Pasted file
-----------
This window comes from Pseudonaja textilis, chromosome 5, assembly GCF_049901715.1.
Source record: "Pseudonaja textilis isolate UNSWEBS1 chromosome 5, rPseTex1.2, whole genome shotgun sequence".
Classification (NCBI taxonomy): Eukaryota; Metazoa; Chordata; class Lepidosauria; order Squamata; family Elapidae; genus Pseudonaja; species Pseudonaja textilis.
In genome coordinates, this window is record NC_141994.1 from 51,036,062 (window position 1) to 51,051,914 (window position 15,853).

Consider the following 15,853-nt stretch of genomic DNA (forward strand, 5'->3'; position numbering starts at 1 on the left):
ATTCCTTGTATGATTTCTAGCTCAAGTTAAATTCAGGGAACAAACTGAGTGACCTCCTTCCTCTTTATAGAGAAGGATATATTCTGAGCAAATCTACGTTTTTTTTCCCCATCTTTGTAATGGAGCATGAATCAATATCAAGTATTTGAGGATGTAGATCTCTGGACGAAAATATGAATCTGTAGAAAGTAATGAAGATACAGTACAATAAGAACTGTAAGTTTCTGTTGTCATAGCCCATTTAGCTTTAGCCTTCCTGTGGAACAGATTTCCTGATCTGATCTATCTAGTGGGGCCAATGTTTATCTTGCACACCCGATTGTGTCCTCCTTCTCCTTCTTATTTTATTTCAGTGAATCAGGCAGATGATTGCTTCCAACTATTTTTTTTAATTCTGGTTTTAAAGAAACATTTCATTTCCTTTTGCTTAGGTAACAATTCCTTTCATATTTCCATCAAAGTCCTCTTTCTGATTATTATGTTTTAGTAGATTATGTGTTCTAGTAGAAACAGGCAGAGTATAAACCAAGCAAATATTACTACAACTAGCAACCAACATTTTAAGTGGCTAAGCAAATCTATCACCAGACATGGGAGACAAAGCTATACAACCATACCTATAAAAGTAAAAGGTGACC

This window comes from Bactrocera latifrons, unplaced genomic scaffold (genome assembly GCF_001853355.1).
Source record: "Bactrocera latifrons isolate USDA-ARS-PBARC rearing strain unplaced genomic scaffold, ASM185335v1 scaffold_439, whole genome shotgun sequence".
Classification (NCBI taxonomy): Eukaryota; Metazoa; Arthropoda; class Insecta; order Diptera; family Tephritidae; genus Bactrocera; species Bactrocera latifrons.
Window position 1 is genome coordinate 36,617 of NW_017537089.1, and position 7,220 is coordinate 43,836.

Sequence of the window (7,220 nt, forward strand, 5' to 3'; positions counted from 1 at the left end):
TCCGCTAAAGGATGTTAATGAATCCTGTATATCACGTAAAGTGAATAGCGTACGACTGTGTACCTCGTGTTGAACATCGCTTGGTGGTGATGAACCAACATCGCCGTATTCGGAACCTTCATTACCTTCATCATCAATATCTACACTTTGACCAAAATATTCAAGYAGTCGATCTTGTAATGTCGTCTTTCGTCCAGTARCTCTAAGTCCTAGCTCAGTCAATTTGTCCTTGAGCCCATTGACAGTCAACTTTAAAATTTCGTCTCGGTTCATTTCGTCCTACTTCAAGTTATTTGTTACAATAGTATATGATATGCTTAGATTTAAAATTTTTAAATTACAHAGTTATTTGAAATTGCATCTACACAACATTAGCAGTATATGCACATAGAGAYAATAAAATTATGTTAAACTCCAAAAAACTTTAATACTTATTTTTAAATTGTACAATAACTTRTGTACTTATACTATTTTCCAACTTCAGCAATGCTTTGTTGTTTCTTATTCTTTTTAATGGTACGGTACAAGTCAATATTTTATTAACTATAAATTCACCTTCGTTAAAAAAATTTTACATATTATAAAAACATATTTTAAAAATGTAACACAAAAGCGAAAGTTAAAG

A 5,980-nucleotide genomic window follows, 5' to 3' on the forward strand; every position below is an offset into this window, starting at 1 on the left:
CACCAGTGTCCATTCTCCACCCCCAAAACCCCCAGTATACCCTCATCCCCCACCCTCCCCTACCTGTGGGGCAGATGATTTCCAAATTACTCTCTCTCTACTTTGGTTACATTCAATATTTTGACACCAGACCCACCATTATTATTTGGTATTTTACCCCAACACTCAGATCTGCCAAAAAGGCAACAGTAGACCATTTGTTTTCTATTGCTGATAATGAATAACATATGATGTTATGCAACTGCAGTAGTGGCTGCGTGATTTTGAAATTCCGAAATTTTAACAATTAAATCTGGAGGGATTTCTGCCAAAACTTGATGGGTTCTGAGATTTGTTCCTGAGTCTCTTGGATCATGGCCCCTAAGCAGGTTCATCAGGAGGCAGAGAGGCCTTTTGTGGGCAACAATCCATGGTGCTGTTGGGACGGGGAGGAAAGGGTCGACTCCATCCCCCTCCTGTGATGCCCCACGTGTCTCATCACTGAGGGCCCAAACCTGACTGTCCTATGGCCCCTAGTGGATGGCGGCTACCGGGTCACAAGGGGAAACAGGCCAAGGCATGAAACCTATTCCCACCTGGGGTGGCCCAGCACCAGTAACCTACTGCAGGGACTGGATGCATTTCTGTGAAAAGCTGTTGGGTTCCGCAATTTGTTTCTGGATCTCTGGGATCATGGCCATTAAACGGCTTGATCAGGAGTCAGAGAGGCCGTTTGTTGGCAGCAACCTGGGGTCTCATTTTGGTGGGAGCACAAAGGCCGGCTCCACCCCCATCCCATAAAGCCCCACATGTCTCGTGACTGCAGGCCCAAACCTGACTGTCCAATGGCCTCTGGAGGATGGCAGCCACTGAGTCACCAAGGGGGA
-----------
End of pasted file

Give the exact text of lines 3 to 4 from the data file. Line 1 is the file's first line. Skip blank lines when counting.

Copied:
Classification (NCBI taxonomy): Eukaryota; Metazoa; Chordata; class Lepidosauria; order Squamata; family Elapidae; genus Pseudonaja; species Pseudonaja textilis.
In genome coordinates, this window is record NC_141994.1 from 51,036,062 (window position 1) to 51,051,914 (window position 15,853).